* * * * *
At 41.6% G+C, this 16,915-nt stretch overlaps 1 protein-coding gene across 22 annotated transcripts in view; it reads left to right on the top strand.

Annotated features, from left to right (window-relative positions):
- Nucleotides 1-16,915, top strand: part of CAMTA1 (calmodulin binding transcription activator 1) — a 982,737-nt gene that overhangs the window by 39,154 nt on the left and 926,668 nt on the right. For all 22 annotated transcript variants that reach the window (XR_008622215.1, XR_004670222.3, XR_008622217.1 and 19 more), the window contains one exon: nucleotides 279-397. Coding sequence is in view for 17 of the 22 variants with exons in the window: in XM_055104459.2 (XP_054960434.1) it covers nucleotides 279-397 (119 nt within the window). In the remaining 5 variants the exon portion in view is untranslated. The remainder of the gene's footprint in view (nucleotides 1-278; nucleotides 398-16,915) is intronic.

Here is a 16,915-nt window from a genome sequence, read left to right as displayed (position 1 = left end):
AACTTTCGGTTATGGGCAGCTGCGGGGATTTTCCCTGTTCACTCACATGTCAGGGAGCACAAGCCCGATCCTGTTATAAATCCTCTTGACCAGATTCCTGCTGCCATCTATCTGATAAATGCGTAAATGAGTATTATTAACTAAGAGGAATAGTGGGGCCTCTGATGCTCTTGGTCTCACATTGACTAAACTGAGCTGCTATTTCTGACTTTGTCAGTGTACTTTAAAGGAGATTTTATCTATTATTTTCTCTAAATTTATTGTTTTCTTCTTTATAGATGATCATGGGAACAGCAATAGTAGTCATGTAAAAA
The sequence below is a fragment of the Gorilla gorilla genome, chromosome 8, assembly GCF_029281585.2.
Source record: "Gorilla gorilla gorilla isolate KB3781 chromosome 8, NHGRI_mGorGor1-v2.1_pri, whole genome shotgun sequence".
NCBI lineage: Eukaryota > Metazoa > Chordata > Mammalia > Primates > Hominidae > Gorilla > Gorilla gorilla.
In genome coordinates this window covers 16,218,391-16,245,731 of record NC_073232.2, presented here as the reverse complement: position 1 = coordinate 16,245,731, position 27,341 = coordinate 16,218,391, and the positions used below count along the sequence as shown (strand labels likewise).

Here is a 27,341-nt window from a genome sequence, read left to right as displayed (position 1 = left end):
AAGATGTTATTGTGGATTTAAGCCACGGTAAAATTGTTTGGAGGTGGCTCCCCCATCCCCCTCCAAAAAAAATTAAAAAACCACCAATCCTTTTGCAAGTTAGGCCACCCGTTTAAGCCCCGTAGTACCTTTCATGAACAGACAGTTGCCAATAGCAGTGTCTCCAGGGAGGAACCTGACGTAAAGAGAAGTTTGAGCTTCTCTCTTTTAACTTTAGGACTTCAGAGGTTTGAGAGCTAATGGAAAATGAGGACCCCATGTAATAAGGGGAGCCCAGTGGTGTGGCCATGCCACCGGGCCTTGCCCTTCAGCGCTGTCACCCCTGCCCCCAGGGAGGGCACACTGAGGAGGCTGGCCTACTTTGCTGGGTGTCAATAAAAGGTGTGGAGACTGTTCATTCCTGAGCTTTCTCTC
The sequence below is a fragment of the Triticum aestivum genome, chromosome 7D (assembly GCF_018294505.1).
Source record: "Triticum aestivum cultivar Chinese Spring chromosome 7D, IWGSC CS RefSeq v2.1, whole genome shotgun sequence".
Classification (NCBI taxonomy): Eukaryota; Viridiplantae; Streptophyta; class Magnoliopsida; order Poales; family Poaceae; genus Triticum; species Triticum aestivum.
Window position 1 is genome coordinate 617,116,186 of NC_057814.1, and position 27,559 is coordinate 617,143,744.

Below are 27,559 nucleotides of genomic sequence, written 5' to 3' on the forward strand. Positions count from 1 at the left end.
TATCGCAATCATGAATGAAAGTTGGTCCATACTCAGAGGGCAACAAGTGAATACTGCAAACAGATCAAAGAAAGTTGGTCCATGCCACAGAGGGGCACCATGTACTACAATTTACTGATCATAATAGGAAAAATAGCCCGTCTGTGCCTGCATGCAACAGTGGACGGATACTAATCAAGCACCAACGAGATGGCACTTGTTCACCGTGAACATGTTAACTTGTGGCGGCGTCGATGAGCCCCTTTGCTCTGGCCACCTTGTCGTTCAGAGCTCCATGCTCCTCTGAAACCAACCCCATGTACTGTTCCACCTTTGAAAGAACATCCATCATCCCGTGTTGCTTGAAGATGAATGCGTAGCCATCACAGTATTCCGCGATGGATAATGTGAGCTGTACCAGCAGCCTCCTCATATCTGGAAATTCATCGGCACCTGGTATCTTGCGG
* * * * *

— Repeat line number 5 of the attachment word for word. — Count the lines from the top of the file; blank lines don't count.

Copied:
AACTTTCGGTTATGGGCAGCTGCGGGGATTTTCCCTGTTCACTCACATGTCAGGGAGCACAAGCCCGATCCTGTTATAAATCCTCTTGACCAGATTCCTGCTGCCATCTATCTGATAAATGCGTAAATGAGTATTATTAACTAAGAGGAATAGTGGGGCCTCTGATGCTCTTGGTCTCACATTGACTAAACTGAGCTGCTATTTCTGACTTTGTCAGTGTACTTTAAAGGAGATTTTATCTATTATTTTCTCTAAATTTATTGTTTTCTTCTTTATAGATGATCATGGGAACAGCAATAGTAGTCATGTAAAAA